A Forgotten American Folk Song’s Powerful Message

I live in Nashville, Music City; however, we don’t hear songs like this old American folk song in Nashville or on MTV:  http://www.youtube.com/watch?v=NtlxoRAAHVU

Our culture has changed and the message of this song is no longer heard (or even tolerated).  The name of the song is O Sinner Man.  You don’t hear the word sinner used in America any more (except possibly in the most ultra-conservative churches).

I used to work as a chaplain/counselor in an alcohol and drug rehab center.  As I would interview men new to the program, they would tell me the story about how they managed to create such misery in their life.  After listening their tales of self-destruction and crime, I would ask a simple question:  “So what kind of person are you?”

I interviewed more than 1,400 men.  Not one ever told me:  “I am a sinner.”  In fact, 90% of them would answer:  “I’m a good person.”

Why?  Perhaps it is like a man who has been lost in the woods on the darkest night of the year.  He is filthy.   Yet when he looks at his hands and his clothes, he sees no dirt; so he falsely believes that he is clean.

As the first rays of light come over the horizon, he notices that he is a wee bit dirty.  As the sun comes up, he begins to see that he is quite dirty.  Finally, in the bright, noonday sun he sees that he is filthy.

Oh, so it is with us sinner men and sinner women.   When we are in spiritual darkness and very far from God, we think we are good people.  When we see the first bit of spiritual light, we know that we are a little dirty.  However in the brightness of God’s glory, we see ourselves like hymn writer John Newton:  a wretch like me.

How much of God’s light do you see?  Here’s a hint:  The more light you have, the more you will know that you are a sinner.

Here are a few quotations:

“The nearer we live to God, the more sensitive we become to the presence of sin.  Increasing light means increasing self-judgment.”  –Peter K. Nelson

“We see the dirt in our hearts all the more as we move toward the light of God.”  –Tim Chester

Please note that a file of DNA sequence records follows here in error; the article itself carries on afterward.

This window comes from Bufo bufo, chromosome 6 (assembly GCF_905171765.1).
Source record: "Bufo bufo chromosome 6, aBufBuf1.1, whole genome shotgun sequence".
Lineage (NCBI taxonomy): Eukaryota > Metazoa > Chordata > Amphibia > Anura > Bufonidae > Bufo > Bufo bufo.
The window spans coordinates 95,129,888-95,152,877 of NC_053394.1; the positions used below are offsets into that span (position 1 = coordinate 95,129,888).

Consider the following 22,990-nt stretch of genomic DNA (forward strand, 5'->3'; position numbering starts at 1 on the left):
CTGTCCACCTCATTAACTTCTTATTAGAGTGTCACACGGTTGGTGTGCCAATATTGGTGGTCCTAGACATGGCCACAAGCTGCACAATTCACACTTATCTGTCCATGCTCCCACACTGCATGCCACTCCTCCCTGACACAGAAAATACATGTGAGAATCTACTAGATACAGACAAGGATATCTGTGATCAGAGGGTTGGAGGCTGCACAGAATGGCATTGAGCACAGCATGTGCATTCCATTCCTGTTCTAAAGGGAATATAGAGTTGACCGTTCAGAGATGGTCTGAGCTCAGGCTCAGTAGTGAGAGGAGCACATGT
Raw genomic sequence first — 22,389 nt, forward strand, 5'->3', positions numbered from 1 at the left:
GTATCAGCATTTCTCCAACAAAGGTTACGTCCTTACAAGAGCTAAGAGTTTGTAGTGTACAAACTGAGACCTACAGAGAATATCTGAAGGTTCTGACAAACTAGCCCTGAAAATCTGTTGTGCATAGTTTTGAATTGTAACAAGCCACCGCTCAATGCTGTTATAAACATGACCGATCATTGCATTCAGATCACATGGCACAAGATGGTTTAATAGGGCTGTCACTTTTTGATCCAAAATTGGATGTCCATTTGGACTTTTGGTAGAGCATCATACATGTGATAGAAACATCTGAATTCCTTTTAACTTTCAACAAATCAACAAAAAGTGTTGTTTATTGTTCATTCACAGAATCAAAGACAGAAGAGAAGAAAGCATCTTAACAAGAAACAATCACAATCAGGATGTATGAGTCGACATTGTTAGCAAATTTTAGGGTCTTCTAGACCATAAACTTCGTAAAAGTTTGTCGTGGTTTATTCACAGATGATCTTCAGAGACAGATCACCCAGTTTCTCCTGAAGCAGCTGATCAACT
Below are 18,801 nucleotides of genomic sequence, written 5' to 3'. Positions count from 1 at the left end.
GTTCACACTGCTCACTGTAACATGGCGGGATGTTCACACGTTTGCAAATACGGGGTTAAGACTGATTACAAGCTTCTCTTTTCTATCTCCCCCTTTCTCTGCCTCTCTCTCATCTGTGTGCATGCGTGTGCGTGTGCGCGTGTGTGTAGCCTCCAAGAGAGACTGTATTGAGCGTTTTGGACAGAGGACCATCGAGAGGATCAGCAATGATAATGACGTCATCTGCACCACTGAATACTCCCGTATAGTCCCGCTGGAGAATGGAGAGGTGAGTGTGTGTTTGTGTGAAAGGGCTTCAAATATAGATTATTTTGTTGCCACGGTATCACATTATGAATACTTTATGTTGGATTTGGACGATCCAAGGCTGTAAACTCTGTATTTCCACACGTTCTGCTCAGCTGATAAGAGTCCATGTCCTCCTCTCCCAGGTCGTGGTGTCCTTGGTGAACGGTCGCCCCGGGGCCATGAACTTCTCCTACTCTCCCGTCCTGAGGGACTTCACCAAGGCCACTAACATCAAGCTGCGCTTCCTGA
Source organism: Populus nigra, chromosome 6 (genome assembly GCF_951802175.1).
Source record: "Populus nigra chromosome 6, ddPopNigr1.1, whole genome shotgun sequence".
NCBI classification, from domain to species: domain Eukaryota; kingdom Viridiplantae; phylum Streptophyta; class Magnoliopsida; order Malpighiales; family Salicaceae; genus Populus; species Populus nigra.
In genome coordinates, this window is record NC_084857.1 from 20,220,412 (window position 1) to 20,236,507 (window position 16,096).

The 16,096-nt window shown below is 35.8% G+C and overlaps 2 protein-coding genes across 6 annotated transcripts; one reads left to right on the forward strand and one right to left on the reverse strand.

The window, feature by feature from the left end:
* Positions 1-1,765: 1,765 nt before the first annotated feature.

“One of the surprises of the Christian life is that as you grow more holy in life and practice, you also grow in your awareness of your own sin and depravity.”  –Michael McKinley

“The holier a man is, the more he is aware of his sinfullness.”  –C.S. Lewis

“O, wretched man that I am.”  –Paul of Tarsus

And an ancient, Jesus prayer, used by Orthodox monks since the early days of Christianity:  “Lord Jesus Christ, Son of the Living God, have mercy on me, a sinner.”

About Steve Simms

I like to look and think outside the box. In college I encountered Jesus Christ and I have been passionate about trying to get to know Him better ever since. My wife and I co-lead a non-traditional expression of the body of Christ in Nashville based on open participation and Spirit-led sharing. We long to see the power and passion of the first Christ-followers come to life in our time. I have written a book about our experiences called, "Beyond Church: An Invitation To Experience The Lost Word Of The Bible--Ekklesia" that is available in Kindle & paperback @ http://amzn.to/2nCr5dP
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5 Responses to A Forgotten American Folk Song’s Powerful Message

  1. sherwood8028 says:

    A sinner for certain, but more importantly, a sinner saved by grace.

    Now, my role to grasp the reality of ….”I have been crucified with Christ, and it is no longer I who live, but Christ lives in me and the life I now live – although, in the flesh, I live by faith in the Son of God…” (Galatians 2:28 – amplified)

    We are nor perfect, but we are being perfected, day by day, moment by moment, merely by placing our trust in the One who loved us, knowing all there was and is to know about us.

  2. Pingback: Good people don’t need Jesus. Sinful people desperately need Him. | Free Gas For Your Think Tank (Steve Simms Blogs From Nashville)

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